What Factors Make a Multimedia Learning Environment Engaging: A Case Study

What Factors Make a Multimedia Learning Environment Engaging: A Case Study

Min Liu (University of Texas at Austin, USA), Paul Toprac (Southern Methodist University, USA) and Timothy T. Yuen (University of Texas at Austin, USA)
Copyright: © 2009 |Pages: 20
DOI: 10.4018/978-1-60566-158-2.ch010
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Abstract

The purpose of this study is to investigate students’ engagement with a multimedia enhanced problem-based learning (PBL) environment, Alien Rescue, and to find out in what ways students consider Alien Rescue motivating. Alien Rescue is a PBL environment for students to learn science. Fifty-seven sixth-grade students were interviewed. Analysis of the interviews using the constant comparative method showed that students were intrinsically motivated and that there were 11 key elements of the PBL environment that helped evoke students’ motivation: authenticity, challenge, cognitive engagement, competence, choice, fantasy, identity, interactivity, novelty, sensory engagement, and social relations. These elements can be grouped into 5 perspectives of the sources of intrinsic motivation for students using Alien Rescue: problem solving, playing, socializing, information processing, and voluntary acting, with problem solving and playing contributing the highest level of intrinsic motivation. The findings are discussed with respect to designing multimedia learning environments.
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Introduction

In order for technology to positively impact classroom learning, students must be motivated to use the technology in addition to learning the content presented with that technology. Literature on motivation and classroom learning has shown that motivation plays an important role in influencing learning and achievement (Ames, 1990). If motivated, students tend to approach challenging tasks more eagerly, persist in difficult situations, and take pleasure in their achievement (Stipek, 1993). Studies have indicated strong positive correlations between intrinsic motivation and academic achievement (Cordova & Lepper, 1996; Gottfried, 1985; Hidi & Harackiewicz, 2000; Lepper, Iyengar, & Corpus, 2005). This suggests that motivational problems or lack of effort is often a primary explanation for unsatisfactory academic performance (Hidi & Harackiewicz, 2000).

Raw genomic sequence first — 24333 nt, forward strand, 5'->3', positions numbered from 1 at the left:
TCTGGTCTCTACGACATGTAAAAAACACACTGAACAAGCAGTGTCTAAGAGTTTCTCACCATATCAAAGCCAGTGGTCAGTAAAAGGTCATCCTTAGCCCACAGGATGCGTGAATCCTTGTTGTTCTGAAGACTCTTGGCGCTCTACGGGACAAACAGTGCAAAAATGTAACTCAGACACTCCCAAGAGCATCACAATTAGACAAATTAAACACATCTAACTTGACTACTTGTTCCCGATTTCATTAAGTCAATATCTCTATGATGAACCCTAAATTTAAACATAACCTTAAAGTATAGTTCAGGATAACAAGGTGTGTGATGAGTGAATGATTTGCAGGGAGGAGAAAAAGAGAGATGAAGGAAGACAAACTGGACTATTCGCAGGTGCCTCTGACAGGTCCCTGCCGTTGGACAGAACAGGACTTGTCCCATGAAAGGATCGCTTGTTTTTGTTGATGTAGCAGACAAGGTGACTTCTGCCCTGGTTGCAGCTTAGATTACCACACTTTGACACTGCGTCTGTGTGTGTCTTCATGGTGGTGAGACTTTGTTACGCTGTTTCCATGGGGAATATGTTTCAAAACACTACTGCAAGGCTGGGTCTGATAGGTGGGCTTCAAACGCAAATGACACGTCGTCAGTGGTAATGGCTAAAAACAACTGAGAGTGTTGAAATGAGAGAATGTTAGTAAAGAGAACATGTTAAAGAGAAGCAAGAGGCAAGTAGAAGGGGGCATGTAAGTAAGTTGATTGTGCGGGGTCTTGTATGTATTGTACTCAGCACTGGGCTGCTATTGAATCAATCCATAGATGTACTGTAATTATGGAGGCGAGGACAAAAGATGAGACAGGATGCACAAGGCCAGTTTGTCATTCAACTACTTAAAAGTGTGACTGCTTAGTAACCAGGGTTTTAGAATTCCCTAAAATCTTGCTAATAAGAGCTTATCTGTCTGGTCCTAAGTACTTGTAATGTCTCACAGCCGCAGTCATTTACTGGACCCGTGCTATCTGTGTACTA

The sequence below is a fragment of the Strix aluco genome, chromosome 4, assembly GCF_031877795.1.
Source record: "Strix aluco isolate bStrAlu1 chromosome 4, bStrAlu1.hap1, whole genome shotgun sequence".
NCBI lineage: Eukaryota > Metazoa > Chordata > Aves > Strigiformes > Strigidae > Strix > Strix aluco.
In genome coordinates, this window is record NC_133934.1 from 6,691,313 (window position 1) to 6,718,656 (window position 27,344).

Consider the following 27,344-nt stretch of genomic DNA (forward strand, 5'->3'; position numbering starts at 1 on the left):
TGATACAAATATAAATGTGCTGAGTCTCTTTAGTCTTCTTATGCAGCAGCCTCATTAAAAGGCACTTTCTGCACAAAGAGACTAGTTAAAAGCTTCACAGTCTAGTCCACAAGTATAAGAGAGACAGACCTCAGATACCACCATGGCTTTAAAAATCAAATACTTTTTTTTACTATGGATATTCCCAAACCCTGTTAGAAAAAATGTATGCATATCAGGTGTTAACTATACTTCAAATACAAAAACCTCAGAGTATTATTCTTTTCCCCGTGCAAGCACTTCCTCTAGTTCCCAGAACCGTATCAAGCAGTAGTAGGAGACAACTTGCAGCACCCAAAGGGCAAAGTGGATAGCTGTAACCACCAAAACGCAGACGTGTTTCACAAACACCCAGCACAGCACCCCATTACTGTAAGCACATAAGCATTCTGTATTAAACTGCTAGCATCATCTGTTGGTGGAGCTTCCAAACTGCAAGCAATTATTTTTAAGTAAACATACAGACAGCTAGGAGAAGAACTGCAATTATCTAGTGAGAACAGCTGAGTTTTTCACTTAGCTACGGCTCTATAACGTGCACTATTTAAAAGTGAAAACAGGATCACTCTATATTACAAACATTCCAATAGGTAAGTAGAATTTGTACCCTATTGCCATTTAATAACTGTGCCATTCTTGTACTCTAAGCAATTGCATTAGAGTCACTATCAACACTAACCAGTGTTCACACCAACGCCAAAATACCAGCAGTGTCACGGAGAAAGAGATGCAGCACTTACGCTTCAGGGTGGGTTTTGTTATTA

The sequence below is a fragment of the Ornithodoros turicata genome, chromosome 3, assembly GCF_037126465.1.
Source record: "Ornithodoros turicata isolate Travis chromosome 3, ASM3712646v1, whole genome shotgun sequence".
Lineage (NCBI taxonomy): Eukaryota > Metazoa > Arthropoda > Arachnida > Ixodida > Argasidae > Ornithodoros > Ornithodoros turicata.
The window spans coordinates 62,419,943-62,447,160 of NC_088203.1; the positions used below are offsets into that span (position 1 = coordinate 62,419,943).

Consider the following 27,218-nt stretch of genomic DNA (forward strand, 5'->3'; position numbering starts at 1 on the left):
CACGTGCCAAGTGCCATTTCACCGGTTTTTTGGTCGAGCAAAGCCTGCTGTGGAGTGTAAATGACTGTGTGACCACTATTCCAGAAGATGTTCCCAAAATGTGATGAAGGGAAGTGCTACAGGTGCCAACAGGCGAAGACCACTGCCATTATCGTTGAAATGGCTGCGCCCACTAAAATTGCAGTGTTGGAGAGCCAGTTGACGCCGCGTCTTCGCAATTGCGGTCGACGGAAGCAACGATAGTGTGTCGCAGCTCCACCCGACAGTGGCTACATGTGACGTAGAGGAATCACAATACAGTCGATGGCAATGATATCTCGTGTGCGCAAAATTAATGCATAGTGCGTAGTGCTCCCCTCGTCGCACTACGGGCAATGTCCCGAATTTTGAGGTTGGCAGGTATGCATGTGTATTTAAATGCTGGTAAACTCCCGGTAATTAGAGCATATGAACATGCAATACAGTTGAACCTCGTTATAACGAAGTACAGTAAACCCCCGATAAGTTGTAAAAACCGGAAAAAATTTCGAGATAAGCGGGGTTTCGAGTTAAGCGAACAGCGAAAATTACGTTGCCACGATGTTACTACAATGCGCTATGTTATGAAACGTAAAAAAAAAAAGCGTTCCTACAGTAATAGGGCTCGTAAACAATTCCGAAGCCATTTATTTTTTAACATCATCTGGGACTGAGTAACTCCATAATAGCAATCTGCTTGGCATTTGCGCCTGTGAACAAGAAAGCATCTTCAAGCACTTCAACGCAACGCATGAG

Students’ lack of interest in mathematics and science has been cited as one of the primary reasons contributing to U.S. students lagging far behind other high-performing countries in math and science, especially at the middle-school level (National Science Board, 1999). According to Osborne, Simon, and Collins (2003), research has indicated a decline in attitudes toward science from age 11 onward. Other researchers have also found that as children become older, their intrinsic motivation to learn science tends to decline (Eccles & Wigfield, 2002; Gottfried, 1985; Lepper, Iyengar, & Corpus, 2005). Therefore, in order to help students succeed in learning math and science, instructional technologists must create technology enhanced learning environments that can motivate students and facilitate learning.

In an effort to meet this goal, we have designed and developed a multimedia enhanced problem-based learning (PBL) environment for six-grade science, Alien Rescue (Liu, Williams, & Pedersen, 2002). This program has been used by thousands of middle school students in multiple states. Our previous research examining the impact of this multimedia PBL environment has primarily focused on its cognitive effects such as its use on acquiring science knowledge and problem-solving skills (Liu, 2004; Liu & Bera, 2005; Li & Liu, 2008), cognitive tools and cognitive processes (Liu, Bera, Corliss, Svinicki, & Beth, 2004), and its effect on reducing cognitive load (Li & Liu, 2007). Studies on Alien Rescue have shown it to be an effective learning environment for science knowledge and problem-solving (Liu, 2004, 2005; Liu & Bera, 2005).

As we continued to work with students and teachers in different classrooms, it became apparent that students often considered their experience with Alien Rescue “fun” and enjoyed using it. The following quote from a teacher captured the essence of this observation:

Kids are talking about science outside of the classroom. They talk about Alien Rescue in the halls and they talk about Alien Rescue after school. All of the sixth graders are doing this, and so some of them have friends in different class periods that are working with Alien Rescue. They will say, “what did you find out today or have you found where this alien can go?” I think that the most exciting thing is that they are talking science outside of the classroom; I think that is the most impressive thing.

This sentiment led us to ask questions regarding the affective effects of Alien Rescue. Why did students like using Alien Rescue? What did they find interesting? How did it compare to other school activities they usually do in the classroom? The purpose of this study is to investigate sixth-graders’ affective experiences, specifically motivation, as they were using Alien Rescue and to find out in what ways Alien Rescue was motivating to these students. Our guiding research question was:

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